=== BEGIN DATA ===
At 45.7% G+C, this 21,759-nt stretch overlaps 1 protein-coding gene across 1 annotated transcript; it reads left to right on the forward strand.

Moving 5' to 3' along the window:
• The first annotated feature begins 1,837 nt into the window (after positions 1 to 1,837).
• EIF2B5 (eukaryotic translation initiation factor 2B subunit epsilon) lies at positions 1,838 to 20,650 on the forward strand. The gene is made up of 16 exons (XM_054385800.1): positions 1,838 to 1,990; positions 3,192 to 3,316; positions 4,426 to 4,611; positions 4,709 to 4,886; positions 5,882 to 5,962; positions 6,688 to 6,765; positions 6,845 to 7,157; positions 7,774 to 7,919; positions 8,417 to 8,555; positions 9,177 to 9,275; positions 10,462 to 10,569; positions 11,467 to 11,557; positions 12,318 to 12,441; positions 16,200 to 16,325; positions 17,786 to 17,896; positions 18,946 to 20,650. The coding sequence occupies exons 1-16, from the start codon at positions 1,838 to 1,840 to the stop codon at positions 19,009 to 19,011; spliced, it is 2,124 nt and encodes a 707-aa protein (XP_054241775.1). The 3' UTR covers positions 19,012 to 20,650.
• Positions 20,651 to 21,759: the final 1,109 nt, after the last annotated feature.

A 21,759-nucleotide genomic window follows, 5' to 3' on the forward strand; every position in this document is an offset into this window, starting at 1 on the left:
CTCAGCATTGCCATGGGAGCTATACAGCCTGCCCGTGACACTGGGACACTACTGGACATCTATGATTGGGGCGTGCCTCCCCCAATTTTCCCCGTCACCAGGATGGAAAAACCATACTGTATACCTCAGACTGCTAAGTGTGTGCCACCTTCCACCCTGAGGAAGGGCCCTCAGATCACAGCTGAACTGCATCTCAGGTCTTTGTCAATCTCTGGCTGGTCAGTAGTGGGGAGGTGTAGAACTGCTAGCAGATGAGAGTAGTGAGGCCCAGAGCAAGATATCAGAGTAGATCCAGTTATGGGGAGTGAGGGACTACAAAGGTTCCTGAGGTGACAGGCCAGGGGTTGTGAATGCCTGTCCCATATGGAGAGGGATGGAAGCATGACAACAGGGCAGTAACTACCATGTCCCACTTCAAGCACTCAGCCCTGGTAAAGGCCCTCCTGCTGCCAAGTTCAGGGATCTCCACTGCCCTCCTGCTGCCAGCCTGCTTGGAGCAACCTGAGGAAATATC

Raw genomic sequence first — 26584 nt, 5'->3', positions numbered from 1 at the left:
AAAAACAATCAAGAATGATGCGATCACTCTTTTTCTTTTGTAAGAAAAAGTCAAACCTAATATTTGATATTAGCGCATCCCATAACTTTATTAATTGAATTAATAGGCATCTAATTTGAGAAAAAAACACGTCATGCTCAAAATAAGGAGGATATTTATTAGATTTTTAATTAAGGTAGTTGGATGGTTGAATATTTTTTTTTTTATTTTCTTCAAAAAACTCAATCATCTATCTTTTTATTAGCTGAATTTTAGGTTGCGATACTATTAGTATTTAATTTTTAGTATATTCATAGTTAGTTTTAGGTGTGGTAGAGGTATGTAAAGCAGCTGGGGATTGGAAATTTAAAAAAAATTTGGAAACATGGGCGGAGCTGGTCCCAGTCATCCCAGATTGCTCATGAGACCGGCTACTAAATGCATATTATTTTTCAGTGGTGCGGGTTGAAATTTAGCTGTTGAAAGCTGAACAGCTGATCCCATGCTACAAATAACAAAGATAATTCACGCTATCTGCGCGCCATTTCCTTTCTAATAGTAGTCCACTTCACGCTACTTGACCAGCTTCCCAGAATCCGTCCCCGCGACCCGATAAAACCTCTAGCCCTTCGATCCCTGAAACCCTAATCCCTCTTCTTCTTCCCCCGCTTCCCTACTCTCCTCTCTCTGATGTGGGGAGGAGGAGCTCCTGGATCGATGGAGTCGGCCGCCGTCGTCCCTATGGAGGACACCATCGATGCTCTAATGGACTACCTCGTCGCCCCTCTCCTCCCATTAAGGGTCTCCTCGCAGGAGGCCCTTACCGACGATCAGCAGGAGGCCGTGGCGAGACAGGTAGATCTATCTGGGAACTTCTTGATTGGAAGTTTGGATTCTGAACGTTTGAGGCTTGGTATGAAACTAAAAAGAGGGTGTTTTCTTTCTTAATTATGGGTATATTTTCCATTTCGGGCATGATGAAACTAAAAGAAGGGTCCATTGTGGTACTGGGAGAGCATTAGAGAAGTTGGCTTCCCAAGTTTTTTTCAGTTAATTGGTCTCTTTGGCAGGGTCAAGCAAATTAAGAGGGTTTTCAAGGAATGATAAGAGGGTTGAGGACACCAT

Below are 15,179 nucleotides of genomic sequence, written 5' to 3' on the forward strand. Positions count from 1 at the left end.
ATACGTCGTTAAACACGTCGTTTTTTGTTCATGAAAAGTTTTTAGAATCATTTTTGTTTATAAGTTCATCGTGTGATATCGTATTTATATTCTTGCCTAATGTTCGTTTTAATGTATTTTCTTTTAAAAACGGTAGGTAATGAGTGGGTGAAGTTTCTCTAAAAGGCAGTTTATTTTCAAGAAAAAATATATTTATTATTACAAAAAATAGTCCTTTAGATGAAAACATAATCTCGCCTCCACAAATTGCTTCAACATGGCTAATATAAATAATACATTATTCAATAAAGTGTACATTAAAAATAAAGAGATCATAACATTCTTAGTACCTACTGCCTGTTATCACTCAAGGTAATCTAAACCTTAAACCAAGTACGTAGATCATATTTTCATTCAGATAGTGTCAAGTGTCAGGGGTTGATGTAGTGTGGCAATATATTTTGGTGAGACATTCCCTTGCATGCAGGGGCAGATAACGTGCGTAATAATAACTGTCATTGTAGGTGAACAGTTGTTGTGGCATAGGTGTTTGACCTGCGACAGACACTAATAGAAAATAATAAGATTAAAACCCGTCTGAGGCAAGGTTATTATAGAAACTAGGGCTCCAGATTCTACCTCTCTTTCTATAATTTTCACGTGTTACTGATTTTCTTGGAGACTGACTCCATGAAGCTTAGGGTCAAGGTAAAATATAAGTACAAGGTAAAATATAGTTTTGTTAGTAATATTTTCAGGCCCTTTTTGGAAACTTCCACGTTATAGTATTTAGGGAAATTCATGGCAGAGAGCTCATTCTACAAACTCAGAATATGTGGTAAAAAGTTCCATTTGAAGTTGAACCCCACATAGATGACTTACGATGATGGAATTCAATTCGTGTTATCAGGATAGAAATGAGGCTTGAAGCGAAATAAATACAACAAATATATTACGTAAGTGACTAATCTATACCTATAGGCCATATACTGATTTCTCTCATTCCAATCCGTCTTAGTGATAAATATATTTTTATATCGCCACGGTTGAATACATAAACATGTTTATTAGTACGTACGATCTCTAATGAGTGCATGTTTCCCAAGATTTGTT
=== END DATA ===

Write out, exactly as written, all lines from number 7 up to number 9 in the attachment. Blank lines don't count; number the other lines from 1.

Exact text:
CTCAGCATTGCCATGGGAGCTATACAGCCTGCCCGTGACACTGGGACACTACTGGACATCTATGATTGGGGCGTGCCTCCCCCAATTTTCCCCGTCACCAGGATGGAAAAACCATACTGTATACCTCAGACTGCTAAGTGTGTGCCACCTTCCACCCTGAGGAAGGGCCCTCAGATCACAGCTGAACTGCATCTCAGGTCTTTGTCAATCTCTGGCTGGTCAGTAGTGGGGAGGTGTAGAACTGCTAGCAGATGAGAGTAGTGAGGCCCAGAGCAAGATATCAGAGTAGATCCAGTTATGGGGAGTGAGGGACTACAAAGGTTCCTGAGGTGACAGGCCAGGGGTTGTGAATGCCTGTCCCATATGGAGAGGGATGGAAGCATGACAACAGGGCAGTAACTACCATGTCCCACTTCAAGCACTCAGCCCTGGTAAAGGCCCTCCTGCTGCCAAGTTCAGGGATCTCCACTGCCCTCCTGCTGCCAGCCTGCTTGGAGCAACCTGAGGAAATATC

Raw genomic sequence first — 26584 nt, 5'->3', positions numbered from 1 at the left:
AAAAACAATCAAGAATGATGCGATCACTCTTTTTCTTTTGTAAGAAAAAGTCAAACCTAATATTTGATATTAGCGCATCCCATAACTTTATTAATTGAATTAATAGGCATCTAATTTGAGAAAAAAACACGTCATGCTCAAAATAAGGAGGATATTTATTAGATTTTTAATTAAGGTAGTTGGATGGTTGAATATTTTTTTTTTTATTTTCTTCAAAAAACTCAATCATCTATCTTTTTATTAGCTGAATTTTAGGTTGCGATACTATTAGTATTTAATTTTTAGTATATTCATAGTTAGTTTTAGGTGTGGTAGAGGTATGTAAAGCAGCTGGGGATTGGAAATTTAAAAAAAATTTGGAAACATGGGCGGAGCTGGTCCCAGTCATCCCAGATTGCTCATGAGACCGGCTACTAAATGCATATTATTTTTCAGTGGTGCGGGTTGAAATTTAGCTGTTGAAAGCTGAACAGCTGATCCCATGCTACAAATAACAAAGATAATTCACGCTATCTGCGCGCCATTTCCTTTCTAATAGTAGTCCACTTCACGCTACTTGACCAGCTTCCCAGAATCCGTCCCCGCGACCCGATAAAACCTCTAGCCCTTCGATCCCTGAAACCCTAATCCCTCTTCTTCTTCCCCCGCTTCCCTACTCTCCTCTCTCTGATGTGGGGAGGAGGAGCTCCTGGATCGATGGAGTCGGCCGCCGTCGTCCCTATGGAGGACACCATCGATGCTCTAATGGACTACCTCGTCGCCCCTCTCCTCCCATTAAGGGTCTCCTCGCAGGAGGCCCTTACCGACGATCAGCAGGAGGCCGTGGCGAGACAGGTAGATCTATCTGGGAACTTCTTGATTGGAAGTTTGGATTCTGAACGTTTGAGGCTTGGTATGAAACTAAAAAGAGGGTGTTTTCTTTCTTAATTATGGGTATATTTTCCATTTCGGGCATGATGAAACTAAAAGAAGGGTCCATTGTGGTACTGGGAGAGCATTAGAGAAGTTGGCTTCCCAAGTTTTTTTCAGTTAATTGGTCTCTTTGGCAGGGTCAAGCAAATTAAGAGGGTTTTCAAGGAATGATAAGAGGGTTGAGGACACCAT